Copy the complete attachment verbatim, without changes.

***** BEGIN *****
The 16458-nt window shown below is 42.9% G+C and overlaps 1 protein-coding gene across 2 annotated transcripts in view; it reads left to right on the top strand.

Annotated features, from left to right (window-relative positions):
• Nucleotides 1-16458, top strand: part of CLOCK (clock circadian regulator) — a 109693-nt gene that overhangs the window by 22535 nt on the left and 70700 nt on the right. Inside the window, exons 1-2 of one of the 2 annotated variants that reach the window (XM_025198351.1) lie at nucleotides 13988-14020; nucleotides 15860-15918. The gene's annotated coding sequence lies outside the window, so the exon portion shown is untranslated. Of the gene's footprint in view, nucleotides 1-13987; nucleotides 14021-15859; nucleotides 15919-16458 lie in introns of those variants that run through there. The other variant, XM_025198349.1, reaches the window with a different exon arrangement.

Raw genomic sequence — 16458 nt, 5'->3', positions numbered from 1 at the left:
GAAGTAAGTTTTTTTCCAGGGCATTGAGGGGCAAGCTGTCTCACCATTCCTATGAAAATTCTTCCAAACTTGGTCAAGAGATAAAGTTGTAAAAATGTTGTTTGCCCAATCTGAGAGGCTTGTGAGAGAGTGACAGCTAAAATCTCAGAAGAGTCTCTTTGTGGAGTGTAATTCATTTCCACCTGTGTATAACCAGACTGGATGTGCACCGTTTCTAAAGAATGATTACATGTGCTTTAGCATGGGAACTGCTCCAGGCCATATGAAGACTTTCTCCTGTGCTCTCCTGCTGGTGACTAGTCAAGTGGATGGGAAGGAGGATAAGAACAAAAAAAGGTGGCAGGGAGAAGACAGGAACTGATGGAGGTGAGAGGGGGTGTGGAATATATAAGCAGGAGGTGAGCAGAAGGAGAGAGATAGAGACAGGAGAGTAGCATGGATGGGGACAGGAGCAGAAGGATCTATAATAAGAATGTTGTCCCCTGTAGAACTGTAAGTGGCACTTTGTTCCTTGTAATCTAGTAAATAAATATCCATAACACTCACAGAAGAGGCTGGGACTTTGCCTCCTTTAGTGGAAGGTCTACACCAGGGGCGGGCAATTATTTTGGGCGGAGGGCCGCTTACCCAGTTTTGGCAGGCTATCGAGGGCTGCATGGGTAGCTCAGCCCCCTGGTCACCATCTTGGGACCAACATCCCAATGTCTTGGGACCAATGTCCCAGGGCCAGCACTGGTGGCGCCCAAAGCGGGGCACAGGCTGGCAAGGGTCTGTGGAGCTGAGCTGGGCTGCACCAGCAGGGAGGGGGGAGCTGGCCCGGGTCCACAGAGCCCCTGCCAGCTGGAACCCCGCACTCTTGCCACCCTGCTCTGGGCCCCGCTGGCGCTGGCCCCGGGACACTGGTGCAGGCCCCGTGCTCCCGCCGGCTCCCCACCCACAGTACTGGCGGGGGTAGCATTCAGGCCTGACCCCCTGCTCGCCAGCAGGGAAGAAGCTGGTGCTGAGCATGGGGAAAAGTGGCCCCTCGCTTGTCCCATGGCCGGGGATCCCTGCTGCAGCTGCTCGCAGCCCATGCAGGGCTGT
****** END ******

The 16458-nt window shown below is 42.9% G+C and overlaps 1 protein-coding gene across 2 annotated transcripts in view; it reads left to right on the top strand.

Annotated features, from left to right (window-relative positions):
• Nucleotides 1-16458, top strand: part of CLOCK (clock circadian regulator) — a 109693-nt gene that overhangs the window by 22535 nt on the left and 70700 nt on the right. Inside the window, exons 1-2 of one of the 2 annotated variants that reach the window (XM_025198351.1) lie at nucleotides 13988-14020; nucleotides 15860-15918. The gene's annotated coding sequence lies outside the window, so the exon portion shown is untranslated. Of the gene's footprint in view, nucleotides 1-13987; nucleotides 14021-15859; nucleotides 15919-16458 lie in introns of those variants that run through there. The other variant, XM_025198349.1, reaches the window with a different exon arrangement.

Raw genomic sequence — 16458 nt, 5'->3', positions numbered from 1 at the left:
GAAGTAAGTTTTTTTCCAGGGCATTGAGGGGCAAGCTGTCTCACCATTCCTATGAAAATTCTTCCAAACTTGGTCAAGAGATAAAGTTGTAAAAATGTTGTTTGCCCAATCTGAGAGGCTTGTGAGAGAGTGACAGCTAAAATCTCAGAAGAGTCTCTTTGTGGAGTGTAATTCATTTCCACCTGTGTATAACCAGACTGGATGTGCACCGTTTCTAAAGAATGATTACATGTGCTTTAGCATGGGAACTGCTCCAGGCCATATGAAGACTTTCTCCTGTGCTCTCCTGCTGGTGACTAGTCAAGTGGATGGGAAGGAGGATAAGAACAAAAAAAGGTGGCAGGGAGAAGACAGGAACTGATGGAGGTGAGAGGGGGTGTGGAATATATAAGCAGGAGGTGAGCAGAAGGAGAGAGATAGAGACAGGAGAGTAGCATGGATGGGGACAGGAGCAGAAGGATCTATAATAAGAATGTTGTCCCCTGTAGAACTGTAAGTGGCACTTTGTTCCTTGTAATCTAGTAAATAAATATCCATAACACTCACAGAAGAGGCTGGGACTTTGCCTCCTTTAGTGGAAGGTCTACACCAGGGGCGGGCAATTATTTTGGGCGGAGGGCCGCTTACCCAGTTTTGGCAGGCTATCGAGGGCTGCATGGGTAGCTCAGCCCCCTGGTCACCATCTTGGGACCAACATCCCAATGTCTTGGGACCAATGTCCCAGGGCCAGCACTGGTGGCGCCCAAAGCGGGGCACAGGCTGGCAAGGGTCTGTGGAGCTGAGCTGGGCTGCACCAGCAGGGAGGGGGGAGCTGGCCCGGGTCCACAGAGCCCCTGCCAGCTGGAACCCCGCACTCTTGCCACCCTGCTCTGGGCCCCGCTGGCGCTGGCCCCGGGACACTGGTGCAGGCCCCGTGCTCCCGCCGGCTCCCCACCCACAGTACTGGCGGGGGTAGCATTCAGGCCTGACCCCCTGCTCGCCAGCAGGGAAGAAGCTGGTGCTGAGCATGGGGAAAAGTGGCCCCTCGCTTGTCCCATGGCCGGGGATCCCTGCTGCAGCTGCTCGCAGCCCATGCAGGGCTGT